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in India, the Lord had most predecessor at Appii Forum - I probably been gradually influenc- doubt not that they too thanked ing his heart long before; calling God and took courage. him, as He called Samuel, though But his views of religion at this he knew it not. When he left period will best be given by an England he had certainly the fear extract from one of his private of God before his eyes ; for in part- papers, written in 1811, and found ing with the lady, whom nine sealed up at his death. years afterwards he married, and

paper on the third of St. John. who then possessed his affections, After a prayer for the great change he said to her ; • There are only of heart described in that chapter, two promises which I have to ask he writes, “Let me remember that of you; that you will not read this is novels,' (which indeed was not not an indifferent, but an imher habit) and that you will portant change. never laugh at religion or religious not merely an outward, but an people. And she recollects that, inward change. as she suddenly met him one Sun- not a natural, but a spiritual day in the garden of her father's change. house, as she was gaily singing a not a partial, but an entire favourite air, he said, Eliza, I change. think we forget whose day it is.' not a secret, but a visible change. Now this is the more remarkable, not a transient but an abiding because never was there a man change. who more promoted or enjoyed lastly, not a mournful, but a every kind of innocent festivity. happy change.' He was the soul of a day of plea- To this he subjoins : sure ; and the promise of his pre- “ A rule and help for myself in sence was received by all young daily seeking this change of heart. people who knew him with a burst I. Begin the day with God.

1. By devotional thoughts when Mr. Mortlock, whenever and rising : however he received the grace of 2. By private prayer, offered up God, “ received it not in vain." in sincerity, love, and well directed His profession of religion at Mad- faith : ras was open and decided, and his 3. By embracing the first oplife adorned his profession. The portunity of studying the Scripbenighted heathen amongst whom tures, under the Holy Spirit's he lived, had his prayers and his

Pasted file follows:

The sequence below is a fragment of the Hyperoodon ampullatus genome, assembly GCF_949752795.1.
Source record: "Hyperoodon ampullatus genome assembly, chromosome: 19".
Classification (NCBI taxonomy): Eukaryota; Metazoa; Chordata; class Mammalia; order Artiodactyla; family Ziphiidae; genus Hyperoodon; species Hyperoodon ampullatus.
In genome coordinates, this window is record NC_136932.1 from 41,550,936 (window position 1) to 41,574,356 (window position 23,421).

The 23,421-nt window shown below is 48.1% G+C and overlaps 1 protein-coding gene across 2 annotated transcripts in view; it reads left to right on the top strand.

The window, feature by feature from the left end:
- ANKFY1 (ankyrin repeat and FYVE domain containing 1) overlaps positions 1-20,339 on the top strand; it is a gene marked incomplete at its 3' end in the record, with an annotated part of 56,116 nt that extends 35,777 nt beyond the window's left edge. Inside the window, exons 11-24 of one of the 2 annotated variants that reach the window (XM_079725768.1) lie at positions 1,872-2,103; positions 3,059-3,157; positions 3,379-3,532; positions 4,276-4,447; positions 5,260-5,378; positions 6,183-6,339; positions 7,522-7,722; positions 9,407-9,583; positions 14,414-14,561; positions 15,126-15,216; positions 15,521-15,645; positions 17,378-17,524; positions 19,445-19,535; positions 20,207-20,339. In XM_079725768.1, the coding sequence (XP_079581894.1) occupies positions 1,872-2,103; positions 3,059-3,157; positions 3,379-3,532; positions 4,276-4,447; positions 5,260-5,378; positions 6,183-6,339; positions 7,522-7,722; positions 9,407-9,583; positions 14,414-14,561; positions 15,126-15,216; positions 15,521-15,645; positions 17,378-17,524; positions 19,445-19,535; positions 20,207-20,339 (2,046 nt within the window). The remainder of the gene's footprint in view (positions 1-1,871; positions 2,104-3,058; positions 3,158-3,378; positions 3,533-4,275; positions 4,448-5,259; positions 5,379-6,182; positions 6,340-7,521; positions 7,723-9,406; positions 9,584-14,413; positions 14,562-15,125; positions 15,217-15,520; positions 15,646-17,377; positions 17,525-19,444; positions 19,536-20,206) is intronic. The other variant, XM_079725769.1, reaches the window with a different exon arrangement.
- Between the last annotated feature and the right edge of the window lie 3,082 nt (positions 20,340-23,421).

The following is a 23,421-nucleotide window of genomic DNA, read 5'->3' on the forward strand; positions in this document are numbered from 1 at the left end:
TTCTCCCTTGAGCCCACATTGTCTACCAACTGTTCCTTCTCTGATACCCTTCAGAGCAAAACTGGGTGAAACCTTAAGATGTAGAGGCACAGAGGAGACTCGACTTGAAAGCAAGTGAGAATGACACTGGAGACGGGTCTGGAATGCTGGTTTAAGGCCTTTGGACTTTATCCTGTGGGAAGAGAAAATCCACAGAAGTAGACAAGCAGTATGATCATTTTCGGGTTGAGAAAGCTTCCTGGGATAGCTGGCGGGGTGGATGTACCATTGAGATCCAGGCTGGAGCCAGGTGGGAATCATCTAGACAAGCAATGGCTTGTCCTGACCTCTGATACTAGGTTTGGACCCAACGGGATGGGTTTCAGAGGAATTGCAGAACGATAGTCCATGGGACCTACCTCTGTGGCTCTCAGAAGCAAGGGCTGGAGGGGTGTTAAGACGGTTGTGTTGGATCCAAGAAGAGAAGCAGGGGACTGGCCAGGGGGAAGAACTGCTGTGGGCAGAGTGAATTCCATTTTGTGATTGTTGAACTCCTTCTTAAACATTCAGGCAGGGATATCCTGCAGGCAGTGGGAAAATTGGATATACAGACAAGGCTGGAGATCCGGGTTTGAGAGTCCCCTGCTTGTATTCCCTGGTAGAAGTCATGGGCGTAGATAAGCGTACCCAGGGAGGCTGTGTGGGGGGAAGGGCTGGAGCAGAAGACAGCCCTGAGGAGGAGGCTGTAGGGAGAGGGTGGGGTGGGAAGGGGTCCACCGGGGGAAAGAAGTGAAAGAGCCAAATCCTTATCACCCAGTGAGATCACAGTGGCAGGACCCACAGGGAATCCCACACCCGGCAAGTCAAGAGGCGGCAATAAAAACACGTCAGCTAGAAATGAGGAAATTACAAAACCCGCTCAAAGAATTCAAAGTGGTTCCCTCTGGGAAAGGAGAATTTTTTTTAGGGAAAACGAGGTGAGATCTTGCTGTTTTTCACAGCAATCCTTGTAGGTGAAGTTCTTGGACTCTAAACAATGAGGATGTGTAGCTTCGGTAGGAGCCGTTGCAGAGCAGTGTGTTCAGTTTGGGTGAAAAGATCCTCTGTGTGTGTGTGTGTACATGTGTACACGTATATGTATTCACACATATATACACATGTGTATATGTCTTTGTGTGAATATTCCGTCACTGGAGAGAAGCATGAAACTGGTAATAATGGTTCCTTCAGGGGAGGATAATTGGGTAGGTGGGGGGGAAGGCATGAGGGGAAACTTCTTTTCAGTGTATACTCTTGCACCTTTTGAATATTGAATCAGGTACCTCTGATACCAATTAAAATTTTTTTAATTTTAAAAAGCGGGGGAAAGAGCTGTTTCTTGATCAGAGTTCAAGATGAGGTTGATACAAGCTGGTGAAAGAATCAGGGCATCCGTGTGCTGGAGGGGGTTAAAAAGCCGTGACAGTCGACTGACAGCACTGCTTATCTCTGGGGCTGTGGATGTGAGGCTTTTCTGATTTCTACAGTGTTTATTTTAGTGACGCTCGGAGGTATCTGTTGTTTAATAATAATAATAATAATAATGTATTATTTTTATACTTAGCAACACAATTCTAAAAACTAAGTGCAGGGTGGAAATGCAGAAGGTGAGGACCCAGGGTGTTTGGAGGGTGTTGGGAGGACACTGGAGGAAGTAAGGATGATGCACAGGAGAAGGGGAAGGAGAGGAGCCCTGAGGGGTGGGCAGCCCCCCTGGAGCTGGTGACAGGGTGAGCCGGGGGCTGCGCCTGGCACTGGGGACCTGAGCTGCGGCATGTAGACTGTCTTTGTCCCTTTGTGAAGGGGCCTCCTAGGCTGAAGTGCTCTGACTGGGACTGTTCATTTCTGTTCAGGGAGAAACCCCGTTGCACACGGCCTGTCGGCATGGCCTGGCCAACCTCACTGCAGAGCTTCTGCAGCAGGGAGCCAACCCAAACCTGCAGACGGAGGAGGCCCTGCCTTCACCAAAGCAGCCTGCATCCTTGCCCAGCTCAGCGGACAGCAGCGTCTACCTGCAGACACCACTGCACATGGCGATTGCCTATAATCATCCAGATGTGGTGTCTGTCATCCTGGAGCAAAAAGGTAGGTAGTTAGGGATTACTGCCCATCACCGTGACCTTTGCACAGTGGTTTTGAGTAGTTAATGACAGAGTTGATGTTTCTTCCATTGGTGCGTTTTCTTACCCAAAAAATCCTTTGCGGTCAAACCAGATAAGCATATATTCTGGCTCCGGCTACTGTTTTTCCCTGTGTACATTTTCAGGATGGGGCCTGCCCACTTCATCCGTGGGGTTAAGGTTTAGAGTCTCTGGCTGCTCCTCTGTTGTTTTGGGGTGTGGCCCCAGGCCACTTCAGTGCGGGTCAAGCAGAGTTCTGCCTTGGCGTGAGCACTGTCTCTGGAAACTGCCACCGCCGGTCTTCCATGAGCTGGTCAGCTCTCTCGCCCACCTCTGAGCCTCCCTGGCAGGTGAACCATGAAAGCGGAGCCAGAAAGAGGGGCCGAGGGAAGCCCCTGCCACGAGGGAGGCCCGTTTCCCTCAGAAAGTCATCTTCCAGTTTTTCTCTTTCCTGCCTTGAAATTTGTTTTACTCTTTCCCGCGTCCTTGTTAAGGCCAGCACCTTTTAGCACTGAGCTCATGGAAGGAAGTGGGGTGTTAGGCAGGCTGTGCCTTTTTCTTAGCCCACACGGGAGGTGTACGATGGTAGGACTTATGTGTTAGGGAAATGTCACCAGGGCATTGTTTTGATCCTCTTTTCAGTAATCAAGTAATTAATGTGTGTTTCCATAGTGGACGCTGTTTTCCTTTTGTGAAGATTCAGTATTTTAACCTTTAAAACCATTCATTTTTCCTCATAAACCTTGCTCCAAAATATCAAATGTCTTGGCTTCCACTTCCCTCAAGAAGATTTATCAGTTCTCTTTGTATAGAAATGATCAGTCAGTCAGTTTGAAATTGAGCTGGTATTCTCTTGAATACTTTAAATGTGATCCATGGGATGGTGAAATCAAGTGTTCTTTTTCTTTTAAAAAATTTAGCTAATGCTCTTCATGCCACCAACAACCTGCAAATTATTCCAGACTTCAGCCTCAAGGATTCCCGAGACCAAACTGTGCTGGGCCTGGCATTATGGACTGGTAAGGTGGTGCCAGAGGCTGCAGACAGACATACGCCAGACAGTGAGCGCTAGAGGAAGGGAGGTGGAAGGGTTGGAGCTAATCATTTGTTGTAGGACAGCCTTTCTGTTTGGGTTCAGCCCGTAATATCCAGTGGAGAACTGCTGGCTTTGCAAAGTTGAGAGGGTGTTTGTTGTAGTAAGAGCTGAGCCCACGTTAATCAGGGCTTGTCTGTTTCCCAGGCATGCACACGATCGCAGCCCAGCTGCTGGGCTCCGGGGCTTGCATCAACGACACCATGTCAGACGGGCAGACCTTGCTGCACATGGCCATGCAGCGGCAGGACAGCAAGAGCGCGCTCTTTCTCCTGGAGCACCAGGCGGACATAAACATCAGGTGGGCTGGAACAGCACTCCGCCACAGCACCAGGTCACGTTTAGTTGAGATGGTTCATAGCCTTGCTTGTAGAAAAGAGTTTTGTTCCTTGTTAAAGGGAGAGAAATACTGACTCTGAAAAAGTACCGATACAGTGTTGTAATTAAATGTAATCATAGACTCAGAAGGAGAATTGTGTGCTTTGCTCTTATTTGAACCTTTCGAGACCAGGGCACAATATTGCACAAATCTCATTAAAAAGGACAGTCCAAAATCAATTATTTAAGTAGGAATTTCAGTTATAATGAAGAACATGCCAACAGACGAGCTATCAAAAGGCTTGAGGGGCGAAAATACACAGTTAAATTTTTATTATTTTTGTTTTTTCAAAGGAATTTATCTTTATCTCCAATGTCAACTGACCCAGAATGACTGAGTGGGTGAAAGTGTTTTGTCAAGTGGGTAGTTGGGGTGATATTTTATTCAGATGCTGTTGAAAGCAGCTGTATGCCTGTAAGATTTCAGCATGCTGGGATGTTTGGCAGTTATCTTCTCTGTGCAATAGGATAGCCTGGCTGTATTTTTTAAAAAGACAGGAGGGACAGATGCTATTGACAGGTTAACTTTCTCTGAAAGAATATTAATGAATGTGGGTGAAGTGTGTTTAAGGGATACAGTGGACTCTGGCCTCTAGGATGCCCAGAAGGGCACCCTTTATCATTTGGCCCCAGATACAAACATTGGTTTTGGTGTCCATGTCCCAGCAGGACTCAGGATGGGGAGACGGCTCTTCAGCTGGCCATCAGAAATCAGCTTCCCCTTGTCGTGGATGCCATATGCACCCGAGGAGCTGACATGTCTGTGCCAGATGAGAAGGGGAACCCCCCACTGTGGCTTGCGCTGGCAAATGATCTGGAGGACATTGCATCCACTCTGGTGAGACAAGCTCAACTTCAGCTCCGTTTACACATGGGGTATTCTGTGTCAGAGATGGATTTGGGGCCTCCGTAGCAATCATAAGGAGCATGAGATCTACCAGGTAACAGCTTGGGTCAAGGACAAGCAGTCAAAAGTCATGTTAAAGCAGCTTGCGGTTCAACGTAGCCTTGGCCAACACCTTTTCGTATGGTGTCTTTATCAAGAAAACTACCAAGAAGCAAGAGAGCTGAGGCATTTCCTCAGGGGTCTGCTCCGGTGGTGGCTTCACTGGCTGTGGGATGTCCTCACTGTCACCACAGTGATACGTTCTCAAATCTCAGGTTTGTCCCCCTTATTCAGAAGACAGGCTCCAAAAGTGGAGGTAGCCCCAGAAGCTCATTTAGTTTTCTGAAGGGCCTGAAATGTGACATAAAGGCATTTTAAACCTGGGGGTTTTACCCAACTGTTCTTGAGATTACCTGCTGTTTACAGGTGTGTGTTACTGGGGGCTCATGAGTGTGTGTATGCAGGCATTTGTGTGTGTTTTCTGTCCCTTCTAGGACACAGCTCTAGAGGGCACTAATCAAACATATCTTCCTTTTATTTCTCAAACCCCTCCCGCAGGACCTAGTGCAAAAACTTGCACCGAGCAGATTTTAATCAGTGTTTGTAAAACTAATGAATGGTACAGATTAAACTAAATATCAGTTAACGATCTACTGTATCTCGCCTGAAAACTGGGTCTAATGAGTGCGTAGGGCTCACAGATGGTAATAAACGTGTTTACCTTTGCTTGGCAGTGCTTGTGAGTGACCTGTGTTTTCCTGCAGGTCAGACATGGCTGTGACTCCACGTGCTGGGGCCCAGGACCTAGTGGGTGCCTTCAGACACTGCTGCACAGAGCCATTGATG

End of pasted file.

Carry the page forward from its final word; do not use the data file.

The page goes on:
influence. purse, in every effort made to en- II. Continue the day with God. lighten them. Of the Church Mis- 1. By keeping Christ incessantsionary Society he was Secretary; ly in view, and making his glory and with him the office was not the principle of every action. nominal : but the same spirit which 2. By doing unto others as I in England taught the Mission would they should do unto me. aries, in India carried him down 3. By guarding the tongue from to the surf on every fresh arrival yain and sinful conversation. to look out for them, and to wel. 4. By suffering Scripture alone come them to his house and his to be the rule of

my

conduct. heart. He had once thirteen of 5. By improving every opportheir party (wives and children tunity for actual intercourse with included) in his house at one time. God. And I doubt not that these Mis- III. End the day with God. sionaries, when they saw him, and 1. By a review of the events of received a greeting not less cordial the day and the state of my

soul han that which met their great during it.

of joy.

2. By commending myself to uttered one sentence and no more. Him who is able to keep me from “ Blessed is the man that trusteth all evil, with confession, repent- in the Lord.” Not another articuance, faith, and hope, humility, late sentence did he utter for ten and gratitude.

days. The physicians met: the It is an easy thing to write a major part pronounced the case paper in this deep tone of piety; hopeless: one advised that he but the difficulty is to confront the should be put on board the only life with such a paper; and to vessel then in the roads and about leave a testimony in the consciences to sail. This was on the Wednesof those who know us best that we day; on the Monday all their have lived according to our pro- goods had been sold by auction ; fession. Mr. Mortlock's life, in every preparation was completed ; the honest and deep conviction of and he was put on board speechless those who knew him best, exhi- and insensible; his face drawn bited a sincere and earnest effort to aside, as it was thought, by a stroke walk by this “rule and help.” of palsy. The ship sailed to

At Madras, after a few years, Macao, where, in five weeks, the his health began to suffer from the thermometer was down to 60. climate. After recruiting it twice During the voyage he began by voyages to St. Helena and the

slowly to give indications of reCape, he returned to England, and turning health. First he regained was married in September, 1817, the use of his hands; then of his to Miss Eliza Thomas. In 1818 speech; and then his strength. he returned with Mrs. Mortlock to When he reached Macao he was Madras, and resumed his official able to walk about on shore. I duties till 1822. It was then that mention these circumstances at the will of his heavenly Father was large to show what was his rock made manifest to remove him from and defence in this crisis. The that sphere of usefulness under very

onset seemed to be the onset of remarkable circumstances, and to death: it was sudden as the wbirlopen a way for his taking holy wind and as violent. These are orders. During the season of the the assaults which reveal the real bot land winds that year, the ther- state of the soul. The mind has mometer stood at 120 for three no time to look abroad for new weeks. His strength fell under allies, or to intrench itself in new the parched atmosphere. One principles. It must stand by its Monday morning Mrs. Mortlock, previous strong-holds, and have alarmed at his looks, entreated him recourse to its familiar hopes. The not to go down to his office; but terrified child runs into his mo. his sense of public duty would not ther's arms. So when sudden permit bim to subject himself to